Defining inits function recursively

In Data.List module there's inits function that turns for example, [1,2,3,4] -> [[],[1],[1,2],[1,2,3],[1,2,3,4]]

I'm trying to define similar function using recursion, however I can't think of a way doing in correct order. The closest I have gotten is the list backwards, result = [[],[4],[3,4],[2,3,4],[1,2,3,4]]:

``````inits' :: [Int] -> [[Int]]
inits' [] = [[]]
inits' (x:xs) = inits' xs ++ [(x:xs)]
``````

I'm not exactly sure how I could create a list by appending one element at time in the correct order? Could someone point in right direction, or is it not possible to do via recursion?

• Hint: you can use difference lists. – Willem Van Onsem Jan 16 '18 at 14:12
• @WillemVanOnsem, that's a pretty good approach most of the time, but to get optimal performance even in weird cases, it's better to use a proper queue. – dfeuer Jan 16 '18 at 14:28
• In particular, forcing the entire result should be O(n^2), but reaching any element of any result list should ideally be O(i+k) (i.e., the distance to that element). Accomplishing both of those simultaneously seems to require a persistent queue. – dfeuer Jan 16 '18 at 15:27
• This question seems to address an efficient version of `inits`. – RoadRunner Jan 16 '18 at 16:32
• On the other hand, I forgot the simple way to be optimal (big-O, but with mediocre constant factors): use `take`. But that may not be "recursive" enough for this question. – dfeuer Jan 16 '18 at 23:10

We can prepend the data of all the remaining `inits`, like for example:

``````inits' :: [a] -> [[a]]
inits' [] = [[]]
inits' (x:xs) = [] : map (x:) (inits' xs)``````

As a basecase we return a singleton list with an empty list when the input is an empty list.

In the recursive case, we first yield the empty list, followed by the `inits'` of the tail of the list, but all these elements are prepended with `x` (with `map (x:)`).

Then we have:

``````Prelude> inits' [1,4,2,5]
[[],[1],[1,4],[1,4,2],[1,4,2,5]]
``````

Since (not in evaluation order):

``````   inits' [1,4,2,5]
-> [] : map (1:) (inits' [4,2,5])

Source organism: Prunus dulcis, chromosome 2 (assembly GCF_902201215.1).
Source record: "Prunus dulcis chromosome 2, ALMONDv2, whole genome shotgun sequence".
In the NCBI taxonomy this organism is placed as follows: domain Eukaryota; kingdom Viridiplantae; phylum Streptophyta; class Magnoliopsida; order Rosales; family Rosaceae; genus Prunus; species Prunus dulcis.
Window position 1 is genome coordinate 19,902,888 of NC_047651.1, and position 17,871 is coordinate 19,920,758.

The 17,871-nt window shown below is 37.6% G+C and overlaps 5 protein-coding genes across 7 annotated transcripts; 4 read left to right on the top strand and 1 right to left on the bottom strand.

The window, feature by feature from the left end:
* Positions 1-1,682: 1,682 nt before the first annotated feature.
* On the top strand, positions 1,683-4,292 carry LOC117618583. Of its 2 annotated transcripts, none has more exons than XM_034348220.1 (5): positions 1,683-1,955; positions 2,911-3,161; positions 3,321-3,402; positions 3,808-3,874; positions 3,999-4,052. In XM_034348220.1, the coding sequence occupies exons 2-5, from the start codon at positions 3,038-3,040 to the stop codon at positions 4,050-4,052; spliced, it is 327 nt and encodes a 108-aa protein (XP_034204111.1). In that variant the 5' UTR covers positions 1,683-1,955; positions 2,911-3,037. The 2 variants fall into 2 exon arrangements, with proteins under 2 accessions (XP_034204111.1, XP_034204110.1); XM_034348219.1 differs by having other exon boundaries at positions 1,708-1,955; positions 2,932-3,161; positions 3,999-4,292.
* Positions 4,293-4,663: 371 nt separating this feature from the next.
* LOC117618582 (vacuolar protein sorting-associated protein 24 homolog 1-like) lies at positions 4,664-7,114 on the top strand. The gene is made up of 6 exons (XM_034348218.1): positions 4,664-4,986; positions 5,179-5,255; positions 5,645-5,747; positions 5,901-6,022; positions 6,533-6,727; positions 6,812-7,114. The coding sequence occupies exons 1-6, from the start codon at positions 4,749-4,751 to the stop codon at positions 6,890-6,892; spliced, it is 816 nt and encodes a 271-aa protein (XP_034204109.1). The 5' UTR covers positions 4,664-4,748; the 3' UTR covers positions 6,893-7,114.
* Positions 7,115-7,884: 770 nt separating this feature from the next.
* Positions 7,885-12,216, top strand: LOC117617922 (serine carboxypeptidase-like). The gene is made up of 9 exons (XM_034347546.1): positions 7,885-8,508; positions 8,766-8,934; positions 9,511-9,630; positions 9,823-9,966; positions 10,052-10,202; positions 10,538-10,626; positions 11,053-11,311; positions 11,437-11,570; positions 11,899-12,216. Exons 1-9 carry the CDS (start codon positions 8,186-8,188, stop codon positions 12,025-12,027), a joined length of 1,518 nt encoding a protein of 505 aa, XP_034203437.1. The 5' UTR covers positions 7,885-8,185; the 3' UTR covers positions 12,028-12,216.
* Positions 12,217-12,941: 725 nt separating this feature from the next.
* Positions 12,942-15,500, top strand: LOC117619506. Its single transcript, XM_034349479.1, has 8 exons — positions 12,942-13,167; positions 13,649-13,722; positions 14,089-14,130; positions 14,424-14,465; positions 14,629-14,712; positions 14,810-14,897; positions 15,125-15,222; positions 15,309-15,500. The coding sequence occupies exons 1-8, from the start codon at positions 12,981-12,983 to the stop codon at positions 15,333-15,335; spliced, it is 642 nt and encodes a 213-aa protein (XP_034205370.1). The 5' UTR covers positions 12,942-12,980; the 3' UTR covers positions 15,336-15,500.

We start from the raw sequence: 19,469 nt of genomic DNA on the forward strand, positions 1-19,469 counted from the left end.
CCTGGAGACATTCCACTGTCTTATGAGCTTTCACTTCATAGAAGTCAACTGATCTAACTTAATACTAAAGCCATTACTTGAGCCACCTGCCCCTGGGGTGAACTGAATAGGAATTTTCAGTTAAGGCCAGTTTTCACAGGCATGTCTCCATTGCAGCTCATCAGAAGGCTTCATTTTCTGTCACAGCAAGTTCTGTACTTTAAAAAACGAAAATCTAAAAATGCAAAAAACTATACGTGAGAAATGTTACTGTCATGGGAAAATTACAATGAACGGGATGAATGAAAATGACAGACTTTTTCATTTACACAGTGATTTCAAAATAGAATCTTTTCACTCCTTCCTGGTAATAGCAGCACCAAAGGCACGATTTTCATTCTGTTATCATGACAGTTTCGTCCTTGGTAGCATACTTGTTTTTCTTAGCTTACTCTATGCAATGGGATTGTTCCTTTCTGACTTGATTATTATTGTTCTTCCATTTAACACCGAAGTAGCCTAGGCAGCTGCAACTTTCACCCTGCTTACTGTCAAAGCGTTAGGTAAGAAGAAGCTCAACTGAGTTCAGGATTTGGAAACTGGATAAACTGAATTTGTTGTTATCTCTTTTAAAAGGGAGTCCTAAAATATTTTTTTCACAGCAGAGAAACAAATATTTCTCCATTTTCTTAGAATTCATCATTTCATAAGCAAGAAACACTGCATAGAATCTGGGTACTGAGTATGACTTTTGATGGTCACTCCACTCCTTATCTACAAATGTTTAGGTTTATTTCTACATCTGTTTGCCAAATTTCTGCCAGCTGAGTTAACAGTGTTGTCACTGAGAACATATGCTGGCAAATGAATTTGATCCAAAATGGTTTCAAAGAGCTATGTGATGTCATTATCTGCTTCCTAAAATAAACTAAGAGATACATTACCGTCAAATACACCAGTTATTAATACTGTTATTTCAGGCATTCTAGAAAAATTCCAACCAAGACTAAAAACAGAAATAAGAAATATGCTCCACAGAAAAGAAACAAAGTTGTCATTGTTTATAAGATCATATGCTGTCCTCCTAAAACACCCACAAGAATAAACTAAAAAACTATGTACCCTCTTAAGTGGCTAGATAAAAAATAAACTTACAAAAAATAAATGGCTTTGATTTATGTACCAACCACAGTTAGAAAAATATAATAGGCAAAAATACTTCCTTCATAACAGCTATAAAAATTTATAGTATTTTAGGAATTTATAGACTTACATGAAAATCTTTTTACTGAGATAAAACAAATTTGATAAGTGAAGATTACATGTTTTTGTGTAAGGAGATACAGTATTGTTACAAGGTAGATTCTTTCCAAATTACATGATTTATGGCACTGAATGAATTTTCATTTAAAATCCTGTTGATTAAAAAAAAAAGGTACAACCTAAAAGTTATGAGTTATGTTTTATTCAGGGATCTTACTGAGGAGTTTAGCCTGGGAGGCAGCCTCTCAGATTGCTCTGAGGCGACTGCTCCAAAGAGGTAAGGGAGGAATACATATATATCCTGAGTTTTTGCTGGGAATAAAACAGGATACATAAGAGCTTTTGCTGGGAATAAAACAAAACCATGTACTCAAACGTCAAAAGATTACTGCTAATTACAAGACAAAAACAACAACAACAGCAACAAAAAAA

-> [] : map (1:) ([] : map (4:) (inits' [2,5]))
-> [] : map (1:) ([] : map (4:) ([] : map (2:) (inits' [5])))
-> [] : map (1:) ([] : map (4:) ([] : map (2:) ([] : map (5:) (inits' []))))
-> [] : map (1:) ([] : map (4:) ([] : map (2:) ([] : map (5:) [[]])))
-> [] : map (1:) ([] : map (4:) ([] : map (2:) ([] : [[5]])))
-> [] : map (1:) ([] : map (4:) ([] : map (2:) [[],[5]]))
-> [] : map (1:) ([] : map (4:) ([] : [[2],[2,5]]))
-> [] : map (1:) ([] : map (4:) [[],[2],[2,5]])
-> [] : map (1:) ([] : [[4],[4,2],[4,2,5]])
-> [] : map (1:) [[],[4],[4,2],[4,2,5]]
-> [] : [[1],[1,4],[1,4,2],[1,4,2,5]]
-> [[],[1],[1,4],[1,4,2],[1,4,2,5]]
``````
• this definition looks exactly equivalent to the "horrifyingly inefficient" one from ghc 7.8.3. quick testing `head \$ inits' [1..] !! n` at the ghci prompt, interpreted, indeed reveals ~n^2 empirical orders of growth. – Will Ness Jan 17 '18 at 8:39

The easiest thing to try for such a function is just looking at the desired result and “reverse-pattern-matching” on the RHS of the function equation.

``````inits' [] = [[]]
``````

Now with `inits (x:xs)`, for example `inits (1:[2,3,4])`, you know that the result should be `[[],[1],[1,2],[1,2,3],[1,2,3,4]]`, which matches the pattern `[]:_`. So

``````inits' (x:xs) = [] : _
``````

Now, the simplest recursion would be to just call `inits'` again on `xs`, like

``````inits' (x:xs) = [] : inits' xs
``````

however, that doesn't give the correct result: assuming the recursive call works correctly, you have

``````inits' (1:[2,3,4]) = [] : [[],[2],[2,3],[2,3,4]]
= [[],[],[2],[2,3],[2,3,4]]
``````

The `1` is completely missing, obviously, because we didn't actually use it in the definition. We need to use it, in fact it should be prepended before all of the list-chunks in the recursive result. You can do that with `map`.

I think you should change your function definition from:

``````inits' :: [Int] -> [[Int]]
``````

to:

``````inits' :: [a] -> [[a]]
``````

Since `inits` from `Data.List` is of type `[a] -> [[a]]`, and it doesn't care whats actually in the list. It needs to be polymorphic and accept a list of any type.

Furthermore, since others have shown the most straightforward recursive approach, you can also use `foldr` here.

Here is the base code:

``````inits' :: [a] -> [[a]]
inits' = foldr (\x acc -> [] : (map (x:) acc)) [[]]
``````

Where `[[]]` is the base case, just like in your function. For the actual recursive part, here is how it works with the call `inits' [1, 2, 3, 4]`:

• Starts folding from the right at value `4`, and creates `[[], [4]]`
• Now on value `3`, and creates `[[], [3], [3, 4]`
• Now on value `2`, and creates `[[], [2], [2, 3], [2, 3, 4]]`
• Now on value `1`, and creates `[[], [1], [1, 2], [1, 2, 3], [1, 2, 3, 4]]`

Which gives the final nested list required, similarily to the function call:

``````*Main> inits' [1,2,3,4]
[[],[1],[1,2],[1,2,3],[1,2,3,4]]
``````

From the behavior described above, you just need to focus on `[] : (map (x:) acc)`, where you map the current value `x` being folded into your accumulated list `acc`, while also prepending an empty list on each fold.

If you still have trouble understanding `foldr`, you can look at this minimal example of how the folding performs from the right:

``````foldr f x [a, b, c] = a `f` (b `f` (c `f` x))
``````